[25] " F."
[26] " B."
[27] " Department of Mathematics and Statistics"
[28] " E."
[29] " K."
[30] " N."
[31] " Department of Computer Science"
[32] " Japan"
[33] " Australia"
[34] " X."
[35] " Hong Kong"
[36] " Italy"
[37] " W."
[38] " Spain"```

A lot of useless information, for sure, but also more valuable information. Like university names,

```> names(V)
[1] " University of California"     " Stanford University"
[3] " Chapel Hill"                  " University of Washington"
[5] " Stanford"                     " University of Michigan"
[7] " Carnegie Mellon University"   " Columbia University"
[9] " Cornell University"           " University of North Carolina"
[11] " Duke University"```

or cities,

```> names(V)
[1] " Hong Kong"    " New York"     " Berkeley"     " Cambridge"
[5] " Boston"       " Seattle"      " London"       " Pittsburgh"
[9] " Los Angeles"  " Singapore"    " Beijing"      " Philadelphia"
[13] " Ann Arbor"    " Atlanta"      " Toronto"      " Baltimore"
[17] " Chicago"      " San Diego"    " Tokyo"```

I decided to focus on 90 locations. Each time I have a string which is the same as the name of one of my 90 cities, I keep it. So if there is a Prof. Ann Arbor, I will consider that person as a city. Here is the graph of all locations, with the number of “articles“. Or contributors. If four people in San Francisco published toegher an article, the article appears four times in my dataset. I did spend some time with Cambridge, and I decided to move Cambridge, MA to Boston, MA. Just for convenience.

```> require("geosphere")
> require("maps")
> data(world.cities)
> data(us.cities)
> LOCALIZE=Vectorize(function(v){z=findLatLon(v)\$latlon;if(is.na(z)){z=c(NA,NA)};return(z)})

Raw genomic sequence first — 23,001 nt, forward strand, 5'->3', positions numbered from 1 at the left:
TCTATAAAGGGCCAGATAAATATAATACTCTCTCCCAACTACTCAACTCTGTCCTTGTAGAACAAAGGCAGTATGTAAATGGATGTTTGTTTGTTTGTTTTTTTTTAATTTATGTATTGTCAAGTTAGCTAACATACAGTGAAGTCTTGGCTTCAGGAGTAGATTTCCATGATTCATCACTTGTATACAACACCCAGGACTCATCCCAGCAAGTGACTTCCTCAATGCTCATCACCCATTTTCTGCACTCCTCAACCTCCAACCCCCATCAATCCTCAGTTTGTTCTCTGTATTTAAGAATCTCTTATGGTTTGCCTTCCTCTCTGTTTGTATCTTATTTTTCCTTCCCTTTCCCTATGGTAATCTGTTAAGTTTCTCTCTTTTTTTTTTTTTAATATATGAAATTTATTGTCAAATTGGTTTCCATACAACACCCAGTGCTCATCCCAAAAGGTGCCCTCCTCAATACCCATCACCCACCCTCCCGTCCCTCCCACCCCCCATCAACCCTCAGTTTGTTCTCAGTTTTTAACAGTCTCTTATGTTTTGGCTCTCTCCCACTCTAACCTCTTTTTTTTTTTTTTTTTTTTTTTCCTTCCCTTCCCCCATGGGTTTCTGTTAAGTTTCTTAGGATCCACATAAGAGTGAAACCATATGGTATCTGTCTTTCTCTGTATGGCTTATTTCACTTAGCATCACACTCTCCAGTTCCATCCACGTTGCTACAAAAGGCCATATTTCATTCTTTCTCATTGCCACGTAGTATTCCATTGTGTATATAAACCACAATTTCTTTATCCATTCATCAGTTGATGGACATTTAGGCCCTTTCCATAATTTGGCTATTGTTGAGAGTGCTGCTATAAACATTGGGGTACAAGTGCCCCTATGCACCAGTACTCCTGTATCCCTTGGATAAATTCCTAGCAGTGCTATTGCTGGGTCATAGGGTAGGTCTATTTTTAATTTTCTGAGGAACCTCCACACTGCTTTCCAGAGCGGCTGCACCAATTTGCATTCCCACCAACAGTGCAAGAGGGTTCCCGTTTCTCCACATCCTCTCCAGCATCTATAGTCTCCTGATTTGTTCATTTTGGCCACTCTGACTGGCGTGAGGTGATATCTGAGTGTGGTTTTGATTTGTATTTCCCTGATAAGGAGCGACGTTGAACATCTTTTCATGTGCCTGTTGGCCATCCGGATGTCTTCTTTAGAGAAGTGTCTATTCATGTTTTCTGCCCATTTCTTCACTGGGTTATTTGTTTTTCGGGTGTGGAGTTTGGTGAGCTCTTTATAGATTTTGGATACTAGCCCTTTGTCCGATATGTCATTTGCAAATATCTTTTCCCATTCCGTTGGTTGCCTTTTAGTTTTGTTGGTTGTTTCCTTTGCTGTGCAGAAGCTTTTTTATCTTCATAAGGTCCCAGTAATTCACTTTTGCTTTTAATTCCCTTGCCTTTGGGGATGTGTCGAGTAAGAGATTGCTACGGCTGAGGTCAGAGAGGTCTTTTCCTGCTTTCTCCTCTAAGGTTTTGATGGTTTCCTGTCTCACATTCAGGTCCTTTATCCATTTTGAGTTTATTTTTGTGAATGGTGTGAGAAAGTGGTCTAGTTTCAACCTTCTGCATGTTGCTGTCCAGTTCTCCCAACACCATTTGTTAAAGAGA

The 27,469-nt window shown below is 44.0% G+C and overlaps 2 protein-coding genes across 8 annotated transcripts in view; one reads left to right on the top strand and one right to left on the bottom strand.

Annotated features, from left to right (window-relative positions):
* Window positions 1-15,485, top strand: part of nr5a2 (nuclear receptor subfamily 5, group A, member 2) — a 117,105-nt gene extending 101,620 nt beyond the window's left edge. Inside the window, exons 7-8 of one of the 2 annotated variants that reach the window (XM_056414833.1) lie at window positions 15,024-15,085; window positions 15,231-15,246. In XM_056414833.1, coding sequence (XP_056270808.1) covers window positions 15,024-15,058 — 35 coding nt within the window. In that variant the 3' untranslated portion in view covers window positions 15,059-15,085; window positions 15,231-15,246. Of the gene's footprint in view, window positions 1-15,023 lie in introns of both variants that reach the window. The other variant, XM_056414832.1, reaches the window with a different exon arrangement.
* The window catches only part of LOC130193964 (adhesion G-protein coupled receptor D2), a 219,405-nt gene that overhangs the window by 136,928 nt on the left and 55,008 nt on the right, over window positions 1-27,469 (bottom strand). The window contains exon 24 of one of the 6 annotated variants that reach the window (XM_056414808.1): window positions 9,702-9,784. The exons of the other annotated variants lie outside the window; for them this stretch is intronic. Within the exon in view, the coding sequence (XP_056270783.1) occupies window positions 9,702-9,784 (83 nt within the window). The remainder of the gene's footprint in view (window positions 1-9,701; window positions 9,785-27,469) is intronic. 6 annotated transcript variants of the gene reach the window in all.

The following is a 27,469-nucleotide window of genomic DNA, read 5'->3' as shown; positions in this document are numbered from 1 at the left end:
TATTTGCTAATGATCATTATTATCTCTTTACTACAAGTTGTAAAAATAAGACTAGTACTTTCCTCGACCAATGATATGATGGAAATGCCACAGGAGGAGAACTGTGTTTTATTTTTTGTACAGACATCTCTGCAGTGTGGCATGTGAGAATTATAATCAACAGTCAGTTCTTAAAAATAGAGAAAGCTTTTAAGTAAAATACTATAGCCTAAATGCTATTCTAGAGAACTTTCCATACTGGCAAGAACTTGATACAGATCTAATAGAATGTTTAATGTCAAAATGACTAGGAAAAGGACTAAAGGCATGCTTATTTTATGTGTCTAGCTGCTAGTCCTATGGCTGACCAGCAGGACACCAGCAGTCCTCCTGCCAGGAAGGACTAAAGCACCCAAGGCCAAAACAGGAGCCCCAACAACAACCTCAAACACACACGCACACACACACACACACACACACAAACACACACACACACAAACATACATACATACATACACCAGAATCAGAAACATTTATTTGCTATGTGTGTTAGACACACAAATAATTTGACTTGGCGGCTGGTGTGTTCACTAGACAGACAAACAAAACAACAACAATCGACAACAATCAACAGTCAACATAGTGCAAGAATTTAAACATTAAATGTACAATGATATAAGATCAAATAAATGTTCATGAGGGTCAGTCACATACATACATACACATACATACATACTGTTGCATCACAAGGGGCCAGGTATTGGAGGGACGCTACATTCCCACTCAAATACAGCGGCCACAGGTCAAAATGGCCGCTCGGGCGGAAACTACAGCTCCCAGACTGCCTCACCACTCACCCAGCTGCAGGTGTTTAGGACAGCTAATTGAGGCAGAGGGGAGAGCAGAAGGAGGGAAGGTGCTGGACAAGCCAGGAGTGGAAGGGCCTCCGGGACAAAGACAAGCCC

> CITIES=names(V)[city]
> NCITIES=substr(CITIES,2,nchar(CITIES))
> NCITIES[substr(NCITIES,1,5)=="Paris"]="Paris"
> NCITIES=unique(NCITIES)
> LC=matrix(unlist(LOCALIZE(NCITIES)),nrow=2)
> BASELOC=data.frame(CITY=NCITIES,LAT=LC[2,],LON=LC[1,])```

I did spend some time on some cities, such as Paris, or London, where zip code was sometimes attached to the city name. I also had to fix some problems… But after a few minuts, I was able to locate those cities.

Then, I wanted to extract information about all publications. Keywords are interesting, but over 266,567 “publications“, it is hard to use (sometimes it is not file, somethimes it is extremely general, or extremely specialized). So I decided to extract words from the title of the contribution.

```> VCITY=NULL
> VKW=NULL
> VY=NULL
> VJ=NULL
> VA=NULL
> VW=NULL
> art=0
> for(i in 1:length(L)){
+ A=B\$Authors.with.affiliations
+ for(j in 1:length(A)){
+ art=art+1
+ x1=as.character(A[j])
+ x2=strsplit(x1,",")
+ listu=which(x2[[1]]%in%CITIES)
+ if(length(listu)>0){
+ C=tolower(paste(" ",as.character(B[j,"Title"]),sep=""))
+ x3=strsplit(C," ")[[1]]
+ kx3=which(!x3%in%c("a","the","of","an","in","",
+ "for","and","with","on","to","using","from","under"))
+ x3=x3[kx3]
+ J=as.character(B[j,"Source.title"])
+ Y=B[j,"Year"]
+ n1=length(listu)
+ n2=length(x3)
+ VCITY=c(VCITY,rep(x2[[1]][listu],each=n2))
+ VKW=c(VKW,rep(x3,n1))
+ VY=c(VY,rep(Y,n1*n2))
+ VJ=c(VJ,rep(J,n1*n2))
+ VA=c(VA,rep(art,n1*n2))
+ VW=c(vW,rep(1/n2,n1*n2))
+ }}}```
`­> BASEUNIV=data.frame(CITY=NCITIES,KEYW=VKW,YEAR=VY,JOURNAL=VJ,INDICE=VA,W=W)`
```Here, I got a huge dataset. One line is one city and one "word". Now, let us select one word, and let us plot how important that word is, in each city,
```
```> Figure=function(keyword="bayesian"){
+ SBASEUNIV=BASEUNIV[BASEUNIV\$KEYW==keyword,]
+ SB2=tapply(SBASEUNIV\$W,SBASEUNIV\$CITY,sum)